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  • Writer's pictureSarah Anderson

Ransomware Groups - More Organized Than You Think

A critical eye examining LockBit’s Ransomware as a Service organization and its growth since the January 2020 announcement of LockBit 2.0 might see the beginnings of a nefarious business soon to equal Amazon-level power. Except more dangerous than Amazon’s market dominance in retail is the reality that criminal cyber elements threaten all market sectors (not just retail).

In January 2020, the Russian-born LockBit organization announced its 2.0 affiliate program, bragging that it was offering the fastest encryption software in the world, able to erase all logs noting its process, and enabled with a data stealing app called StealBit.

In March 2022, LockBit ransomware advertised LockBit 3.0, which included a triple-layered extortion tactic. The first level of extortion came from the ransom demand, the second from the threat to leak the victim’s stolen data, and the third by the launch of a denial-of-service attack (rendering a network inoperable by rapidly flooding it with activity). A fourth layer of extortion is then lawfully imposed by government agencies and court systems, once news of the data leak is widespread.

Much like any other (legitimate) conglomerates, LockBit has a website, a blog, designated public relations personnel, an affiliate program, profit-sharing, and operating procedures. LockBit negotiates individually with its affiliates, requires each affiliate to meet minimum capability and behavioral standards (be able to access the victim’s core server) and is believed to keep 20-40% of the affiliates’ profits for use of its platform.

With its loyalty to Russia and any country hesitant to join NATO, LockBit will not allow its affiliates to attack networks operating in languages often spoken in these countries: Syria, Azerbaijani, Georgia, Kazakhstan, Moldova, Turkmenistan, and Uzbekistan. Aside from national loyalties, LockBit’s affiliates are also prohibited from victimizing children’s hospitals, recently apologizing to Toronto, Canada’s SickKids hospital and issuing the treatment center a free decryptor:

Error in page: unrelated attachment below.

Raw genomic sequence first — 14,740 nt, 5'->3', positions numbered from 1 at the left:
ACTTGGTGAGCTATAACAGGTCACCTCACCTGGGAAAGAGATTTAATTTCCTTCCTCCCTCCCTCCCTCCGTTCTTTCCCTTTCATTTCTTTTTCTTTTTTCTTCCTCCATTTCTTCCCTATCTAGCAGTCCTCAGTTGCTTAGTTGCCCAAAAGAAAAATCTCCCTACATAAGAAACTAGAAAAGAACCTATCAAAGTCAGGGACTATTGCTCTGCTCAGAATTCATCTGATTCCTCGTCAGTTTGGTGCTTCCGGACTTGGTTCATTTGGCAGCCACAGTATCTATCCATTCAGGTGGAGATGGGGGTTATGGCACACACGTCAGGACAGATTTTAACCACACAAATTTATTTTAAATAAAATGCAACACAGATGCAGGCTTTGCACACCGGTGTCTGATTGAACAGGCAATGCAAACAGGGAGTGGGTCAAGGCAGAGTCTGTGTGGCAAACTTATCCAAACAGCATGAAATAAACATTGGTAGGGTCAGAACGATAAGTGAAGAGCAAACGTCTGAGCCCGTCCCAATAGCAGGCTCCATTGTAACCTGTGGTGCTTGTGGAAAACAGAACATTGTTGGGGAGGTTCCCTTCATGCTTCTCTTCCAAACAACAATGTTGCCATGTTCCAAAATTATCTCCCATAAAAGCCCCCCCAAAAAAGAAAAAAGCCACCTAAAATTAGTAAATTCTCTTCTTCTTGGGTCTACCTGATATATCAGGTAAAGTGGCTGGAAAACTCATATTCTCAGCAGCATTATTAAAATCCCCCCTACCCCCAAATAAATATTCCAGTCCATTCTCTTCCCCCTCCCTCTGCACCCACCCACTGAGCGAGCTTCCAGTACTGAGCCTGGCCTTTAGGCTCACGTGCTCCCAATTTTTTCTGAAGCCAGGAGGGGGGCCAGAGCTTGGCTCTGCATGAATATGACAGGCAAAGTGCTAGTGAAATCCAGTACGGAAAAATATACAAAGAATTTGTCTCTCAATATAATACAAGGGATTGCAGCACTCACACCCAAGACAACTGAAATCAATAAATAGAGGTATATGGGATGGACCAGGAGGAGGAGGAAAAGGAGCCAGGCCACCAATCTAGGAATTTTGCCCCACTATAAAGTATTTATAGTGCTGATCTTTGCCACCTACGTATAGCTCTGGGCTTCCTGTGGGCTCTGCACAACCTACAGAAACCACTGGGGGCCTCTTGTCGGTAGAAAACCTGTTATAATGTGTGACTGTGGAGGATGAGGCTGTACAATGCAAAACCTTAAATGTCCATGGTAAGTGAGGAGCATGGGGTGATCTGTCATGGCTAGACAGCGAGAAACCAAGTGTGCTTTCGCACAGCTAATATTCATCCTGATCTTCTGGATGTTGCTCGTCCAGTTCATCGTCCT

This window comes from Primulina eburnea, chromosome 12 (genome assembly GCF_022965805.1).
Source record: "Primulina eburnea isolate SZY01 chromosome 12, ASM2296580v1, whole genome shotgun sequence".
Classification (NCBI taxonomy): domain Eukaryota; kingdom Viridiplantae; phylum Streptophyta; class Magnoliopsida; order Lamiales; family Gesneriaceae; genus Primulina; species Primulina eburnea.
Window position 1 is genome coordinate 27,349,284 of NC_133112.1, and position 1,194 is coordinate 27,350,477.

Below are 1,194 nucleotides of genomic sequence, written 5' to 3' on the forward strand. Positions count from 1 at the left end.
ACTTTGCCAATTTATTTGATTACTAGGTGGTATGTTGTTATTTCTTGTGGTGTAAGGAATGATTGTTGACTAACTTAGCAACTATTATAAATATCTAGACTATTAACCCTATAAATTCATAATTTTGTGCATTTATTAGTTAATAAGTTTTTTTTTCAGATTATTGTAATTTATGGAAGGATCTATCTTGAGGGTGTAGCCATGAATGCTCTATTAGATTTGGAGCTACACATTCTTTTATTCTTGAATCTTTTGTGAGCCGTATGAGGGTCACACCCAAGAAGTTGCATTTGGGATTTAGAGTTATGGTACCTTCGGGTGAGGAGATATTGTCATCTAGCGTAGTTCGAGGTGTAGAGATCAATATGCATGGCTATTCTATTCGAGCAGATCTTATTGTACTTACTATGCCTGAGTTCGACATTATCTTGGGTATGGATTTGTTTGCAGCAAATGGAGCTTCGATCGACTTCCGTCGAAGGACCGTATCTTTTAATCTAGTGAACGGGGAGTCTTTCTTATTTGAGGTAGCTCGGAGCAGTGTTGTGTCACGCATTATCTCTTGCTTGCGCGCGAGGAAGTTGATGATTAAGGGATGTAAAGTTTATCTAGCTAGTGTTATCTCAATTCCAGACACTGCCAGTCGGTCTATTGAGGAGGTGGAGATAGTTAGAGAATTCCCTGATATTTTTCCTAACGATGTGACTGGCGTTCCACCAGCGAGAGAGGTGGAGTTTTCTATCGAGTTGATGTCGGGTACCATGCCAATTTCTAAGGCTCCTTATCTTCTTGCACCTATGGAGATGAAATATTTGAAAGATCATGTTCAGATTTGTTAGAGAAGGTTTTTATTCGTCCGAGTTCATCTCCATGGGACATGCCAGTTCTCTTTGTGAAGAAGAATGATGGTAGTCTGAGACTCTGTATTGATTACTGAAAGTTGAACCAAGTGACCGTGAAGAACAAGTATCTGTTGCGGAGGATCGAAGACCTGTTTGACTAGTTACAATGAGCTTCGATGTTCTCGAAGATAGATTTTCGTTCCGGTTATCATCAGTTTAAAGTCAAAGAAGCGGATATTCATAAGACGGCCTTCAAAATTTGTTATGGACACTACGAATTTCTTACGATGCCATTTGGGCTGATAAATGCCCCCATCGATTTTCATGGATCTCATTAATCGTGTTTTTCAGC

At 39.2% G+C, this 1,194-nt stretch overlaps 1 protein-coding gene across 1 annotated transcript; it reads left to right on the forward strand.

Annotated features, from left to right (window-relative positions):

“We formally apologize for the attack on and give back the decryptor for free, the partner who attacked this hospital violated our rules, is blocked and is no longer in our affiliate program.”

Insurance carriers, which meticulously study market projections and profit analytics, are expanding exceptions to coverage for groups just like LockBit, who carry allegiance to foreign adversaries of the United States. While cyber insurance was “easy money” for carriers in 2012, Zurich’s CEO recently called cyber-attacks “uninsurable.”

Failing to ensure basic cyber hygiene in 2023 may be equivocated in terms of stupidity to taking a hiking trip through the North Korean mountains carrying a stadium-sized American Flag. Although getting started feels like stepping on a scale the morning after Thanksgiving, the requisite actions are not complicated: hire a consultant to evaluate your business’s current posture, recommend and prioritize improvements, adjust internal budgets, and begin implementing remedial security measures according to financial resources. The U.S. Government and certain states are so terrified of its private sector’s lack of preparedness they are giving away free security software and vulnerability assessments to accelerate private industry’s focus on cybersecurity.

If it helps, think of organized ransomware groups as market competition, hedging your business’ cybersecurity investment on your real competitor’s failure to secure its networks before you.

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